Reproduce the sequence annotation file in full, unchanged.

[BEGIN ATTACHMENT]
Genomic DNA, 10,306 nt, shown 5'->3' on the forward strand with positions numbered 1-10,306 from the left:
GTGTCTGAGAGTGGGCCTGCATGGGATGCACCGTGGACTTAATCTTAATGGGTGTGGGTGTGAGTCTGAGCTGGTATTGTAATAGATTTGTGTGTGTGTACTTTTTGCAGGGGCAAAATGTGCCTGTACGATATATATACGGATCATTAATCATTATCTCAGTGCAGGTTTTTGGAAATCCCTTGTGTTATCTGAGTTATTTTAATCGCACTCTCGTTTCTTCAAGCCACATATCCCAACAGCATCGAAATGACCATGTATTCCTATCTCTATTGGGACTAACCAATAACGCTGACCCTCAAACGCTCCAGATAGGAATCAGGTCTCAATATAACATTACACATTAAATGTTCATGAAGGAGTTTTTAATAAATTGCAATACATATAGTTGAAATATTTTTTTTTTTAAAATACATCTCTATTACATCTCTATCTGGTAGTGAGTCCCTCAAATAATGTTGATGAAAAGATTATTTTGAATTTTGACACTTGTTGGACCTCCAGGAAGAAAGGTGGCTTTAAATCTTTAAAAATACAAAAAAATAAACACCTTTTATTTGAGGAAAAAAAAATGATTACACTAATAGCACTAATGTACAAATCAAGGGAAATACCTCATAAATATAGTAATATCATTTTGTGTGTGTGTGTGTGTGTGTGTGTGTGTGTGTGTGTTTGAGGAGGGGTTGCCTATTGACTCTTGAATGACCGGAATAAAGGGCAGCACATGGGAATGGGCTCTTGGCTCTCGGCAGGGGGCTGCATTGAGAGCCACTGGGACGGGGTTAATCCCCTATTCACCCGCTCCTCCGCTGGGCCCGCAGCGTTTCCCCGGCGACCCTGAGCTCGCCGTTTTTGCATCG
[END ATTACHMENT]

Genomic DNA, 10,306 nt, shown 5'->3' on the forward strand with positions numbered 1-10,306 from the left:
GTGTCTGAGAGTGGGCCTGCATGGGATGCACCGTGGACTTAATCTTAATGGGTGTGGGTGTGAGTCTGAGCTGGTATTGTAATAGATTTGTGTGTGTGTACTTTTTGCAGGGGCAAAATGTGCCTGTACGATATATATACGGATCATTAATCATTATCTCAGTGCAGGTTTTTGGAAATCCCTTGTGTTATCTGAGTTATTTTAATCGCACTCTCGTTTCTTCAAGCCACATATCCCAACAGCATCGAAATGACCATGTATTCCTATCTCTATTGGGACTAACCAATAACGCTGACCCTCAAACGCTCCAGATAGGAATCAGGTCTCAATATAACATTACACATTAAATGTTCATGAAGGAGTTTTTAATAAATTGCAATACATATAGTTGAAATATTTTTTTTTTTAAAATACATCTCTATTACATCTCTATCTGGTAGTGAGTCCCTCAAATAATGTTGATGAAAAGATTATTTTGAATTTTGACACTTGTTGGACCTCCAGGAAGAAAGGTGGCTTTAAATCTTTAAAAATACAAAAAAATAAACACCTTTTATTTGAGGAAAAAAAAATGATTACACTAATAGCACTAATGTACAAATCAAGGGAAATACCTCATAAATATAGTAATATCATTTTGTGTGTGTGTGTGTGTGTGTGTGTGTGTGTGTGTGTTTGAGGAGGGGTTGCCTATTGACTCTTGAATGACCGGAATAAAGGGCAGCACATGGGAATGGGCTCTTGGCTCTCGGCAGGGGGCTGCATTGAGAGCCACTGGGACGGGGTTAATCCCCTATTCACCCGCTCCTCCGCTGGGCCCGCAGCGTTTCCCCGGCGACCCTGAGCTCGCCGTTTTTGCATCG